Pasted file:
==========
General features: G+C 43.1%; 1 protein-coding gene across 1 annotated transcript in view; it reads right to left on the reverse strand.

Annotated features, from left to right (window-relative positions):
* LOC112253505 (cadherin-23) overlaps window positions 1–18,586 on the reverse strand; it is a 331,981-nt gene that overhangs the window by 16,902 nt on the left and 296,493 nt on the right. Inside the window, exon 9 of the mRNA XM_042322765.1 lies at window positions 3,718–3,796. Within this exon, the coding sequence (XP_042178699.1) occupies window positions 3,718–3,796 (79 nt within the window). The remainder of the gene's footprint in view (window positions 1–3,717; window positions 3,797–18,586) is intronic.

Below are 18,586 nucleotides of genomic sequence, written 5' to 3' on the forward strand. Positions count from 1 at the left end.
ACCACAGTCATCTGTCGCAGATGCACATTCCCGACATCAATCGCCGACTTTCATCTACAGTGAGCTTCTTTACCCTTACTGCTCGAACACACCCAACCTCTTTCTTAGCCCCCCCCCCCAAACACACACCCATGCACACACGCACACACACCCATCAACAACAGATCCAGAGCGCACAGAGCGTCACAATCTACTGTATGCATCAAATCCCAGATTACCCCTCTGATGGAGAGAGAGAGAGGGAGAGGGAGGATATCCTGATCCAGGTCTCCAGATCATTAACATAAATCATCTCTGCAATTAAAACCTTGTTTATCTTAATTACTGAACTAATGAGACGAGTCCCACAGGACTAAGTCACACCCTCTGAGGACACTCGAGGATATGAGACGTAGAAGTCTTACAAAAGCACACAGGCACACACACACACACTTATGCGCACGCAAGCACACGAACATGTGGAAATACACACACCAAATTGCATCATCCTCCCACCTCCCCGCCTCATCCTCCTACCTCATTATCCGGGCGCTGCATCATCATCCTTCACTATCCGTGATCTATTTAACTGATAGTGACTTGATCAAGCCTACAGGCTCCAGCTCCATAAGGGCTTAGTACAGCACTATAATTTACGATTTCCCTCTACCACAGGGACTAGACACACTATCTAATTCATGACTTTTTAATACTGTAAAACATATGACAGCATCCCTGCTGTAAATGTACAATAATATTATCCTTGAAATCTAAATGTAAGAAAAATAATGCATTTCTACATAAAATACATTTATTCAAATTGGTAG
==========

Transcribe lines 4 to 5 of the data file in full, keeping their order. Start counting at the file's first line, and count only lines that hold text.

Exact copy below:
Below are 18,586 nucleotides of genomic sequence, written 5' to 3' on the forward strand. Positions count from 1 at the left end.
ACCACAGTCATCTGTCGCAGATGCACATTCCCGACATCAATCGCCGACTTTCATCTACAGTGAGCTTCTTTACCCTTACTGCTCGAACACACCCAACCTCTTTCTTAGCCCCCCCCCCCAAACACACACCCATGCACACACGCACACACACCCATCAACAACAGATCCAGAGCGCACAGAGCGTCACAATCTACTGTATGCATCAAATCCCAGATTACCCCTCTGATGGAGAGAGAGAGAGGGAGAGGGAGGATATCCTGATCCAGGTCTCCAGATCATTAACATAAATCATCTCTGCAATTAAAACCTTGTTTATCTTAATTACTGAACTAATGAGACGAGTCCCACAGGACTAAGTCACACCCTCTGAGGACACTCGAGGATATGAGACGTAGAAGTCTTACAAAAGCACACAGGCACACACACACACACTTATGCGCACGCAAGCACACGAACATGTGGAAATACACACACCAAATTGCATCATCCTCCCACCTCCCCGCCTCATCCTCCTACCTCATTATCCGGGCGCTGCATCATCATCCTTCACTATCCGTGATCTATTTAACTGATAGTGACTTGATCAAGCCTACAGGCTCCAGCTCCATAAGGGCTTAGTACAGCACTATAATTTACGATTTCCCTCTACCACAGGGACTAGACACACTATCTAATTCATGACTTTTTAATACTGTAAAACATATGACAGCATCCCTGCTGTAAATGTACAATAATATTATCCTTGAAATCTAAATGTAAGAAAAATAATGCATTTCTACATAAAATACATTTATTCAAATTGGTAG